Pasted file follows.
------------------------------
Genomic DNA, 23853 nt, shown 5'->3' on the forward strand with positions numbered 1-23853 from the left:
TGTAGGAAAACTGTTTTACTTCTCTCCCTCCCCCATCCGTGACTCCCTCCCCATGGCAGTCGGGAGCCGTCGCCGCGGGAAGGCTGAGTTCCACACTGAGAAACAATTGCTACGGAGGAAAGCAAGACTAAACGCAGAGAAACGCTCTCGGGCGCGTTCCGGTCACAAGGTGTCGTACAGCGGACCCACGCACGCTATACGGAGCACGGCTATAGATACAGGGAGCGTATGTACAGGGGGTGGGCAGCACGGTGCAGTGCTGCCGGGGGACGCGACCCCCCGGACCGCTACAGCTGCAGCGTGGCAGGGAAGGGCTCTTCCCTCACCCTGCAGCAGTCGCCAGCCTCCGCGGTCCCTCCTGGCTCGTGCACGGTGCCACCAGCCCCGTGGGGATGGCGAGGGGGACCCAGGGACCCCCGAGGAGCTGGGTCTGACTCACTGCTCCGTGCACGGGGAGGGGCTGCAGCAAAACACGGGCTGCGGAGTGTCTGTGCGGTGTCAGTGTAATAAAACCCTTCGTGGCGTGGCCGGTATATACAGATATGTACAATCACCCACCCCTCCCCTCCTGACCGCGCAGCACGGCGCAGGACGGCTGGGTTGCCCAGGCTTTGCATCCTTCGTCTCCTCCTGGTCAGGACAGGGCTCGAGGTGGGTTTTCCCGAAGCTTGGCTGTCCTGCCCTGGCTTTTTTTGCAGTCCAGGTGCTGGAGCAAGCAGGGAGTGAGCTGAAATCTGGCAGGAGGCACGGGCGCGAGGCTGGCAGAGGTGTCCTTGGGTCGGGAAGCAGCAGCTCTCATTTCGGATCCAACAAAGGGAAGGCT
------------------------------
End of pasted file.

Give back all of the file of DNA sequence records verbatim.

Genomic DNA, 23853 nt, shown 5'->3' on the forward strand with positions numbered 1-23853 from the left:
TGTAGGAAAACTGTTTTACTTCTCTCCCTCCCCCATCCGTGACTCCCTCCCCATGGCAGTCGGGAGCCGTCGCCGCGGGAAGGCTGAGTTCCACACTGAGAAACAATTGCTACGGAGGAAAGCAAGACTAAACGCAGAGAAACGCTCTCGGGCGCGTTCCGGTCACAAGGTGTCGTACAGCGGACCCACGCACGCTATACGGAGCACGGCTATAGATACAGGGAGCGTATGTACAGGGGGTGGGCAGCACGGTGCAGTGCTGCCGGGGGACGCGACCCCCCGGACCGCTACAGCTGCAGCGTGGCAGGGAAGGGCTCTTCCCTCACCCTGCAGCAGTCGCCAGCCTCCGCGGTCCCTCCTGGCTCGTGCACGGTGCCACCAGCCCCGTGGGGATGGCGAGGGGGACCCAGGGACCCCCGAGGAGCTGGGTCTGACTCACTGCTCCGTGCACGGGGAGGGGCTGCAGCAAAACACGGGCTGCGGAGTGTCTGTGCGGTGTCAGTGTAATAAAACCCTTCGTGGCGTGGCCGGTATATACAGATATGTACAATCACCCACCCCTCCCCTCCTGACCGCGCAGCACGGCGCAGGACGGCTGGGTTGCCCAGGCTTTGCATCCTTCGTCTCCTCCTGGTCAGGACAGGGCTCGAGGTGGGTTTTCCCGAAGCTTGGCTGTCCTGCCCTGGCTTTTTTTGCAGTCCAGGTGCTGGAGCAAGCAGGGAGTGAGCTGAAATCTGGCAGGAGGCACGGGCGCGAGGCTGGCAGAGGTGTCCTTGGGTCGGGAAGCAGCAGCTCTCATTTCGGATCCAACAAAGGGAAGGCT